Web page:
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Bulle Shah?s message of unity

One can't help but recall him when religion is misused for politics, writes Renuka Narayanan.

india Updated: May 03, 2006 12:04 IST

Some of us may have overdosed on Bulle Shah’s Sufi spin by now, but you can’t help recalling him when religion is misused yet again for politics like in this week’s bad news, by the Taliban and the LeT.

Bulle Shah (1680-1735) was born in the last lap of Aurangzeb’s harsh reign, who died in 1707 leaving Hind in every kind of mess, especially communal. As a child, Bulle Shah alarmed his teachers by falling into a trance looking at Alif, the first letter of the alphabet: he said he beheld all the splendour of the Creator in its pure upstanding line. It reminds us of the Bhagvad Gita, Chapter Ten, where the Lord says that of alphabets, He is A and the Bible: “I am the Alpha and the Omega, the beginning and the end, saith the Lord” (Revelation 1:8).

Bulle Shah upset his Syed family again by abandoning his privileged existence and electing to follow his guru, Inayat Qadiri, who was a humble arain, a market gardener. The Punjabi heart was flooded with the bittersweet beauty of the ballad of Heer Ranjha and adopting the imagery of the doomed lovers, Bulle Shah of himself as Heer pining for Ranjha (God).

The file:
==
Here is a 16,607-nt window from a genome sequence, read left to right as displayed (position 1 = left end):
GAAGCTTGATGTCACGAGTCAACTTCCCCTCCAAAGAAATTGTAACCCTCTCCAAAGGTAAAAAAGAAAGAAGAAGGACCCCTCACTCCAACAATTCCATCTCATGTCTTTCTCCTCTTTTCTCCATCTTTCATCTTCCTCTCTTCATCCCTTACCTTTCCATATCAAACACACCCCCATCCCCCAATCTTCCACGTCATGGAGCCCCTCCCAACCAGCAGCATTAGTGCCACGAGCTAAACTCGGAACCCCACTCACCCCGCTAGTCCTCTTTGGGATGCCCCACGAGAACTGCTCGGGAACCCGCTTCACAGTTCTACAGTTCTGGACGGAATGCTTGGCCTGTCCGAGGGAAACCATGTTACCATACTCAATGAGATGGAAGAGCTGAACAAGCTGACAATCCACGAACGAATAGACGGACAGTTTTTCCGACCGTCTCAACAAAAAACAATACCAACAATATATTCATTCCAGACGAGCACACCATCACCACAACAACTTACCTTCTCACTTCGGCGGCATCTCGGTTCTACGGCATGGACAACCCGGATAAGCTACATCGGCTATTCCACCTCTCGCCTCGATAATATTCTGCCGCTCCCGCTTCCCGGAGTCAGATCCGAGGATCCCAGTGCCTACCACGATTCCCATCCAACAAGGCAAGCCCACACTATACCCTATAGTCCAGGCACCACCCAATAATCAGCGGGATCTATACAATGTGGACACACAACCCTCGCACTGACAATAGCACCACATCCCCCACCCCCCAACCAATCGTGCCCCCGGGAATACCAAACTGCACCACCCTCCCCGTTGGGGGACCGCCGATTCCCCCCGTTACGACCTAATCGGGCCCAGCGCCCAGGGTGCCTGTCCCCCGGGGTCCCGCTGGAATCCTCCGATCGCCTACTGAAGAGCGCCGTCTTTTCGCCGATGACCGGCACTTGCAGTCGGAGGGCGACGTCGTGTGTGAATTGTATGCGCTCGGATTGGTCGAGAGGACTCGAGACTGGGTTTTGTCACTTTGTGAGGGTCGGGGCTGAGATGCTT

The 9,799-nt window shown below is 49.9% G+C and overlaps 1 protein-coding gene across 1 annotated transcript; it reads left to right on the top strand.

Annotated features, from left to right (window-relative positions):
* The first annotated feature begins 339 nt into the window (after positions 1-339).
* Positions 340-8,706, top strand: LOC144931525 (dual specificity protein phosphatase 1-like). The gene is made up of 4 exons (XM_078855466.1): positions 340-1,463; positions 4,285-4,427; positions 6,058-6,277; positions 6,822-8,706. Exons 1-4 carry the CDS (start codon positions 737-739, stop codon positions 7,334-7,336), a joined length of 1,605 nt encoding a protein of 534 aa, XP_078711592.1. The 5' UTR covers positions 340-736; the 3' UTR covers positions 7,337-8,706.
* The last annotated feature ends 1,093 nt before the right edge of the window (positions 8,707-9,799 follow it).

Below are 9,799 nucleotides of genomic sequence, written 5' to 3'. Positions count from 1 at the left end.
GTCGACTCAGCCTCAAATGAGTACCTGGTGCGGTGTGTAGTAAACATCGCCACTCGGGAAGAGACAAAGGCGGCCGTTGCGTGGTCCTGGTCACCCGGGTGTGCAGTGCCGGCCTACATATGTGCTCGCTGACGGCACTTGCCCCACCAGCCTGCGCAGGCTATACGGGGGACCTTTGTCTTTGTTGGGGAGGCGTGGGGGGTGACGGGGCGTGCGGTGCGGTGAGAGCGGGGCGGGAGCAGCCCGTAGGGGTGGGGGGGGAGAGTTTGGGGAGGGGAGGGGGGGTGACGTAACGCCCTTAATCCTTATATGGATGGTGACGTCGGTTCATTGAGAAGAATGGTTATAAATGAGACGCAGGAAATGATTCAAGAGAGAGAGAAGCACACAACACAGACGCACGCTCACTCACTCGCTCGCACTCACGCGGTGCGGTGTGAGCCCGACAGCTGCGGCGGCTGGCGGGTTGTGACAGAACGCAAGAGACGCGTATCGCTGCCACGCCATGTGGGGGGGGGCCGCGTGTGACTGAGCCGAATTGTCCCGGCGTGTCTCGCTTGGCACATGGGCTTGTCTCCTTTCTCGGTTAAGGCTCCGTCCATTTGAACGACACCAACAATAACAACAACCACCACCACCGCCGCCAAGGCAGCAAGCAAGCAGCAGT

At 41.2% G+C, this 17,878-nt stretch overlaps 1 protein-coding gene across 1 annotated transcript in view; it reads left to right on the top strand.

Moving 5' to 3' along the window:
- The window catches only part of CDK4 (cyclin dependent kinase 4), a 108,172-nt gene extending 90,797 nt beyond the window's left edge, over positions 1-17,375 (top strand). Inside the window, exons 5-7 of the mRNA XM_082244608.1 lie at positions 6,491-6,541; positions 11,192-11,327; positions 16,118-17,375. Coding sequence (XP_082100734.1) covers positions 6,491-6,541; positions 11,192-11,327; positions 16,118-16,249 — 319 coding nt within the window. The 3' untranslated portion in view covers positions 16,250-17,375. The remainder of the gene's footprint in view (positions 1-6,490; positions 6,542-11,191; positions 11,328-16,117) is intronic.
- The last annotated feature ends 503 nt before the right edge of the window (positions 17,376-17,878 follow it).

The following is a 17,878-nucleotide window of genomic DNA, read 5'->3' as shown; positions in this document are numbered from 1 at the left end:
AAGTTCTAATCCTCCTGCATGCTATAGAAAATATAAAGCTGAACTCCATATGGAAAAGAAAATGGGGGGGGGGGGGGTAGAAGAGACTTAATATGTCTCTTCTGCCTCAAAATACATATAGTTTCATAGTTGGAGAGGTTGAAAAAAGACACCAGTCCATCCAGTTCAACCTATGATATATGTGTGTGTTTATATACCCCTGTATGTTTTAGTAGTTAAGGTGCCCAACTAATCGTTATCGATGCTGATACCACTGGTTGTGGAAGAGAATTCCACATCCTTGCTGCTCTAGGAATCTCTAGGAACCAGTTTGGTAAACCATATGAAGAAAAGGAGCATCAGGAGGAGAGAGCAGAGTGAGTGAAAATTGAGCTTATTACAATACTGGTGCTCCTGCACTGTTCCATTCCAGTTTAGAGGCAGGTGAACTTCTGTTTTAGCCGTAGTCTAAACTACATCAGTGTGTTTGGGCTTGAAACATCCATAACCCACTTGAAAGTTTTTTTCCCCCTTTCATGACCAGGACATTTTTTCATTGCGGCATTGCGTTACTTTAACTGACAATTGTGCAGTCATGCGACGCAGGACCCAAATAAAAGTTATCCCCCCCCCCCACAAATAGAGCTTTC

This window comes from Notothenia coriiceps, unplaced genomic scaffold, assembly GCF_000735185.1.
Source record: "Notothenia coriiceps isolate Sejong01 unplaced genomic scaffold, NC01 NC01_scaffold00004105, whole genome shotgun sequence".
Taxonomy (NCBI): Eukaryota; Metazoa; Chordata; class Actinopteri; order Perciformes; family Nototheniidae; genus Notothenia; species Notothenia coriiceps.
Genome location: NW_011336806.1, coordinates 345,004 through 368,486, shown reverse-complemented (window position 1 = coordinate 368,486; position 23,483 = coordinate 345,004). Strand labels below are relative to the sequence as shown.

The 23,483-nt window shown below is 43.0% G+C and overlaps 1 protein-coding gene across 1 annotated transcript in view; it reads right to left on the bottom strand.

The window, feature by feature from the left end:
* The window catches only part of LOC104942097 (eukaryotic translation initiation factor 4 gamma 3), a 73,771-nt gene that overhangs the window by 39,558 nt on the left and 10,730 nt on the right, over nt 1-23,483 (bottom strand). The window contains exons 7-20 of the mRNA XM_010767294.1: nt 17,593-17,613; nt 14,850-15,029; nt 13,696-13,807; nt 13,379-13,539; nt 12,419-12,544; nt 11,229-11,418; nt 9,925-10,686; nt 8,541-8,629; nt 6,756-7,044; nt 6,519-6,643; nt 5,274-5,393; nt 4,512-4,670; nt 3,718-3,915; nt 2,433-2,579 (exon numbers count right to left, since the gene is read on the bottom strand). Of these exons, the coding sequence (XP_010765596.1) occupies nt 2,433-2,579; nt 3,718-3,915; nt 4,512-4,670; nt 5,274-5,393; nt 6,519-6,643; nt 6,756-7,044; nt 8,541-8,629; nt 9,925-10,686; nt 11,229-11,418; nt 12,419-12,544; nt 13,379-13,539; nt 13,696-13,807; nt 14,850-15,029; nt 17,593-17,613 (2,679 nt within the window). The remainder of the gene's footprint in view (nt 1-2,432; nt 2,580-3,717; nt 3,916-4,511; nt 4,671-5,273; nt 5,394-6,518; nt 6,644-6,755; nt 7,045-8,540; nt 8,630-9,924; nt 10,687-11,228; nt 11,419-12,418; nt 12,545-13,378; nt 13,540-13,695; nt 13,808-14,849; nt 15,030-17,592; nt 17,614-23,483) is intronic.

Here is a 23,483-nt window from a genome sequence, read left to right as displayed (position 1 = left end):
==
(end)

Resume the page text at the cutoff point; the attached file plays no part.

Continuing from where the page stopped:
Again, we think of Radha-Krishna’s maadhurya bhakti and Adi Shankara’s Advaita  concept in which the individual soul (Jivatma) longs to unite with its Source, the Paramatma. This “Unity” of Advaita is the Wahdat of Sufi tradition. That’s how Bulle Shah sang, “Saiyyonhun sajjan mein paiyo/Har-har de vichh samaiyo” (O Friends, I have found the Beloved/He pervades each one of us). Such voices remind us to stay affectionately connected to each other despite every provocation to the contrary.